Retaliation/torture against protest participants

At least 18 people appeared before Justice Ottaba of the High Court in The Gambia’s capital Banjul except for Solo Sandeng, Fatoumata Jawara and Nogoi Njai. Sandeng was reportedly tortured to death on the night of his arrest and Ms Jawara and Njai were said to be seriously injured or in a coma.

The country’s Information Minister Sheriff Bojang told the AFP he had no clue if the detained opposition protesters had died in custody or where they are being detained, but asserted the demonstrations they held were illegal. The United Democratic Party and the United Nations said at least three protesters have died.

They were last seen being arrested by the riot police at Thursday's protest.

“This is The Gambia, we have rules and laws governing us and one of the laws states that before you embark on such a thing, you must seek and obtain a permit from the police and this isn’t done in his case and they were dispersed and detained,” Bojang told reporters in Banjul.

Freedom of assembly is guaranteed under Gambian laws but has been denied to opposition parties, civil society groups and critics of the regime in Banjul. However, supporters of President Jammeh’s Government hold marches anytime without permits and none of such solidarity march organizers have been prosecuted or arrested.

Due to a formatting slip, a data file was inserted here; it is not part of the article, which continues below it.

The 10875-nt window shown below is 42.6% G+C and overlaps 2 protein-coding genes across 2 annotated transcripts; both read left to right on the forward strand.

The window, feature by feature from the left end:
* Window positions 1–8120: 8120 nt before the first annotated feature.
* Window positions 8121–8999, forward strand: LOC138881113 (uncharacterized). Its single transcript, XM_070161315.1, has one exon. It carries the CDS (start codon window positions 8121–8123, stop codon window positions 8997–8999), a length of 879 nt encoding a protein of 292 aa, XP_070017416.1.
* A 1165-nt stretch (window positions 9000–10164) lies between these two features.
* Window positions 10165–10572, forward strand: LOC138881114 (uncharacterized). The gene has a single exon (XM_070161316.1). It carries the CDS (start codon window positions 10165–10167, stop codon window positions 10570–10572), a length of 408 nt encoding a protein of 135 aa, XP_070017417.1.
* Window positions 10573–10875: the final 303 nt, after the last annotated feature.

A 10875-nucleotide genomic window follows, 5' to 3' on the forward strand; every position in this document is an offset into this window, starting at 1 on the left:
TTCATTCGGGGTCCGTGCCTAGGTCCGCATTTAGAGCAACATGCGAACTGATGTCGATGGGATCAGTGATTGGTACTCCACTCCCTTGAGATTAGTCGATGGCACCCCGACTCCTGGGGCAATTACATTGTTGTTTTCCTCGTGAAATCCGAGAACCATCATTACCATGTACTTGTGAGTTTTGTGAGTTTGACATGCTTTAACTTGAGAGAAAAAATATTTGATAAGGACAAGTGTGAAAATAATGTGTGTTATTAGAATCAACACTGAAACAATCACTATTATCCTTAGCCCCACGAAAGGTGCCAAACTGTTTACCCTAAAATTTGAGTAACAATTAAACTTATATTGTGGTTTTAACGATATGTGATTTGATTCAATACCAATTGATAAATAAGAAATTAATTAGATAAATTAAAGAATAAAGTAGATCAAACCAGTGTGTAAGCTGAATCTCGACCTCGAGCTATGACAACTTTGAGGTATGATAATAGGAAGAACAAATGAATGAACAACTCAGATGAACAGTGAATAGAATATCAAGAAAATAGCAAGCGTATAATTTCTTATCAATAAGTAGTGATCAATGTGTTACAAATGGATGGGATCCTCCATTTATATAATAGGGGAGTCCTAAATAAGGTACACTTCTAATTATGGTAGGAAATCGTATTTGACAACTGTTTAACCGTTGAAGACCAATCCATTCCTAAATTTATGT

Amnesty International said the tragic death in detention of Solo Sandeng must leave no space for impunity and have asked Gambian authorities to conduct an immediate, thorough and independent investigation.

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UDP leader Ousainou Darboe who has been charged for leading a protest last Saturday demanding for Sandeng’s release told Justice Ottaba that his release will be meaningless if Sandeng, Jawara, Njai and others continue to be detained. He maintains that the government must free them – dead or alive.

Rights campaigners say the burden to prove that Sandeng and two others (whose identities are yet to be released) are alive is on the government. Activists accuse the government of hiding facts by omitting Mr Sandeng, Ms Njai and Ms Jawara’s name from court documents of those accused and not having them present in court makes the accusations substantial.

AU, UK and ECOWAS have called for those responsible for the deaths to be brought to justice but The Gambia has continuously failed to bring perpetrators to book and passed an indemnity act to further protect security officers from prosecution when they use force. Jammeh administration has said they investigated the 1995 death of Finance Minister Koro Ceesay but the report has never been seen and those culpable have not been charged.